in terms of the judges who signed they recall petition, i take it you tried to contact some of them? >> we placed calls to all 29. to first off give them a chance to say if someone else signed their name. we matched names and adreadful shapes with campaign records but wanted to give them that opportunity. none denied having signed it. five were willing to call back and explain their reasoning for signing it. fell into two camps. some said it was a protected constitutional right just as voting would be and that they were merely supporting having an election again against the governor. lottest pointed out the specifics of the wisconsin judicial code saying it does not specifically bar them from signing the petition. the code itself bars judges from being members of a political party, bars them from supporting a specific political party or candidate. there's nothing that references recalls specifically or opposing a candidate. >> i suppose that it has the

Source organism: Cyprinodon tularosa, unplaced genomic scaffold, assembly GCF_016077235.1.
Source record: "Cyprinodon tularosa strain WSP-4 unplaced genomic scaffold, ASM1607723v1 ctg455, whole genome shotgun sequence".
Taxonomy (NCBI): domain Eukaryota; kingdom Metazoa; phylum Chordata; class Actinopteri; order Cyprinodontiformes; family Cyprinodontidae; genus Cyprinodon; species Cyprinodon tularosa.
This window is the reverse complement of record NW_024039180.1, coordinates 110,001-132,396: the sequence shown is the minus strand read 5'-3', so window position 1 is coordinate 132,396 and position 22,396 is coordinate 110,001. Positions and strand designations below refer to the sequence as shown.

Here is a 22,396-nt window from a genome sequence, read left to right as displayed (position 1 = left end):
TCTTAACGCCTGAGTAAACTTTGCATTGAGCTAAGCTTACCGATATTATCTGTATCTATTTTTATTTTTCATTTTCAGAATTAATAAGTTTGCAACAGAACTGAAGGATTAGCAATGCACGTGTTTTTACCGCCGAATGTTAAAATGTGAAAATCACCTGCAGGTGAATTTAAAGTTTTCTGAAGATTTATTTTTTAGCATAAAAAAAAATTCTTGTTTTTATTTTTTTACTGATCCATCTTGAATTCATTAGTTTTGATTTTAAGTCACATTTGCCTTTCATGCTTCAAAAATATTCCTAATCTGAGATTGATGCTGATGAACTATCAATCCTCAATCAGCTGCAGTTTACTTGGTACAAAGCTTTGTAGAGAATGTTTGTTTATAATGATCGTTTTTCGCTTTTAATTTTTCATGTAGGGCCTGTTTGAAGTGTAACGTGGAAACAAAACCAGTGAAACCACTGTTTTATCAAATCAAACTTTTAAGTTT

provision almost every code of professional responsibility has among lawyers is that you have to avoid the appearance of inpropriety. do you know if that's in the code? >> yes. there are several references in various parts of it to avoid, yes, even the appearance of inpropriety. >> was judge flanagan, who actually ruled against the governor on one of his signature programs, which is voter i. d.s, within of his signature bills. he voted against and then signed the appearance. was he asked if he thought it had the appearance of inpropriety? >> as far as i'm aware he hasn't given any public saying why he chose to sign and rule and particularly rule without disclosing he signed the recall. >> and these judges are elected to begin with. they don't assign to a party but they run for office. >> nonpartisan election but they are elected by the people. >> what is the reaction of the people? does the public think it's fine? >> i think it's split along